IKEA shuts down IKEAhackers site after eight years
On Saturday, June 14, Jules Yap, creator of IKEAhackers.net, announced that IKEA’s trademark lawyers had issued a cease and desist order – eight years after the website’s birth.
The site was created in 2006 by Yap, gathering “hacks” of IKEA furniture from all corners of the internet to one convenient website. These hacks cover a wide range of difficulty and creativity, from adding simple decorations that make average furniture pieces more unique to large-scale overhauls requiring time and access to power tools.
“IKEAhackers.net was [not set up] with the intent to exploit their mark. I was just a crazy fan,” wrote Yap in her June 14 post. “Long story short, after much negotiation between their agent and my lawyer, I am allowed to keep the domain name IKEAhackers.net only on the condition that it is non-commercial.”
Yap will transition to a new, yet-to-be-determined domain name before June 23, which is when the C&D would have her “take down the ads, not earn any income, and still advance their brand on [the] site.”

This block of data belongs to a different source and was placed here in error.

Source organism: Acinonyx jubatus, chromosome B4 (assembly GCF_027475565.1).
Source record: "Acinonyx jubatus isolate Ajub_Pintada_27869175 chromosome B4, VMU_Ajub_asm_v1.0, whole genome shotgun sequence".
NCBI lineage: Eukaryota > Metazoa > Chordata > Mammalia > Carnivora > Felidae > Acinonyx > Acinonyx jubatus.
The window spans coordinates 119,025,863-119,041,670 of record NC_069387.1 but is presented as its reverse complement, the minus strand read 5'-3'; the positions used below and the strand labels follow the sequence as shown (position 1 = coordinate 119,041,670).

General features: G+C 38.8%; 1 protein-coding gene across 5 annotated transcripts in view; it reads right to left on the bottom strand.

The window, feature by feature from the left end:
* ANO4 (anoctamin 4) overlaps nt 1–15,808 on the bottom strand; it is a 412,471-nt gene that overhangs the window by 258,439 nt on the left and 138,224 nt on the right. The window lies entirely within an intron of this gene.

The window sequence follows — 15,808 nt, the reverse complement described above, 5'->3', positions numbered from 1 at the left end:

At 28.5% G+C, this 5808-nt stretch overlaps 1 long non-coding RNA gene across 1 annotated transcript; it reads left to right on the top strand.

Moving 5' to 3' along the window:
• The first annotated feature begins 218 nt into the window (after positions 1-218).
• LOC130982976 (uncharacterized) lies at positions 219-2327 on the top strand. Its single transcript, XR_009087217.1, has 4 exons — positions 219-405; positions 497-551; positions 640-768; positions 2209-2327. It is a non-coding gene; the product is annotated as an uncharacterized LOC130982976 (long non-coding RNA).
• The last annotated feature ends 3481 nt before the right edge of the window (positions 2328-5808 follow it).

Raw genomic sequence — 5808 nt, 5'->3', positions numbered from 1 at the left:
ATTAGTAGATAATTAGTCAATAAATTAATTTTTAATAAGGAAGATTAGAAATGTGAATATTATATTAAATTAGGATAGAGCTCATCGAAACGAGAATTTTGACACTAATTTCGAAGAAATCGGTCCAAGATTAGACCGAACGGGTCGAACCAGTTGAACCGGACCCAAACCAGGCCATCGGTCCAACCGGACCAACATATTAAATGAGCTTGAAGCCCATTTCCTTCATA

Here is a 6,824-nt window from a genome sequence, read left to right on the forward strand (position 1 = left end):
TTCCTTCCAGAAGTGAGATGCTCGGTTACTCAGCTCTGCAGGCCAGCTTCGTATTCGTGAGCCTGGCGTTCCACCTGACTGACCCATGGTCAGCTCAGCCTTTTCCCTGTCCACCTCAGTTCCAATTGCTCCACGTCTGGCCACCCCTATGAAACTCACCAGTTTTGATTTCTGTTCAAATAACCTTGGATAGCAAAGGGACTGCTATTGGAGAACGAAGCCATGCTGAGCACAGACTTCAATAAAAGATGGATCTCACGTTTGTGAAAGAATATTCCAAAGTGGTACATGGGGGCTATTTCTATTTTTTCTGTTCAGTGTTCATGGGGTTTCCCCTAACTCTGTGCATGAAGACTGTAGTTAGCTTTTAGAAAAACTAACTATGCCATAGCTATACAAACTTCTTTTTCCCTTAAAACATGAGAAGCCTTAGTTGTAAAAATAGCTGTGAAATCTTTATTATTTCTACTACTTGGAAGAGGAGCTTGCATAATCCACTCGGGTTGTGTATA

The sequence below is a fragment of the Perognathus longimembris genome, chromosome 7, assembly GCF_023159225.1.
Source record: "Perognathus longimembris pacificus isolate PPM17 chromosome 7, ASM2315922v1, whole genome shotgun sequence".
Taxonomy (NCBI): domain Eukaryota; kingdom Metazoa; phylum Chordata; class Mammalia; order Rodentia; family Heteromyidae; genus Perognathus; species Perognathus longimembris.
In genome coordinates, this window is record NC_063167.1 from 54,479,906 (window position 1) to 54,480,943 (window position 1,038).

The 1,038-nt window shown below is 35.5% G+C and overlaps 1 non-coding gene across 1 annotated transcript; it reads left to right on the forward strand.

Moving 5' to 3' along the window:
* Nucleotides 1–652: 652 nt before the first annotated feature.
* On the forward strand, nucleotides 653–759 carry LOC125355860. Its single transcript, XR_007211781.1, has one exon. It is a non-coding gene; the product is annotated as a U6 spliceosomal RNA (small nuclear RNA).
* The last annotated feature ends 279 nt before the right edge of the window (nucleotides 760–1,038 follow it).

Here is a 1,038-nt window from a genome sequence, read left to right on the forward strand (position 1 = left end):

IKEA’s legal move hardly appears to be eight years in the making, although the timing of its delivery is certainly poignant, coming less than a month after Google’s controversy with “trademark bullying.”
Japanese soccer fans clean stadium after loss
The Côte d’Ivoire team recovered from an early 1-0 setback on Saturday, June 15 to score two second-half goals against the Japanese to win the match 2-1.
Following their loss to Côte d’Ivoire, the Japanese team sits in third place in Group C. They will have to win against both Greece and Colombia to secure their spot in the next round.
Despite the heart-wrenching loss, the Japanese spectators gathered up all the litter from their end of the stadium after the match.
“CLASS ACT: Japanese fans were seen cleaning their part of the stands after the match,” tweeted twitter user World Cup Problems after the match. Thousands of others also took to social media to praise the Japanese for their high spirit post-loss after photos of the good deed began to circulate.
The act of picking up your own garbage might be shocking to soccer fans on this side of the globe, but clearing out waste after a sporting event is simply customary in Japan.
The University of Guelph's Independent Student Newspaper
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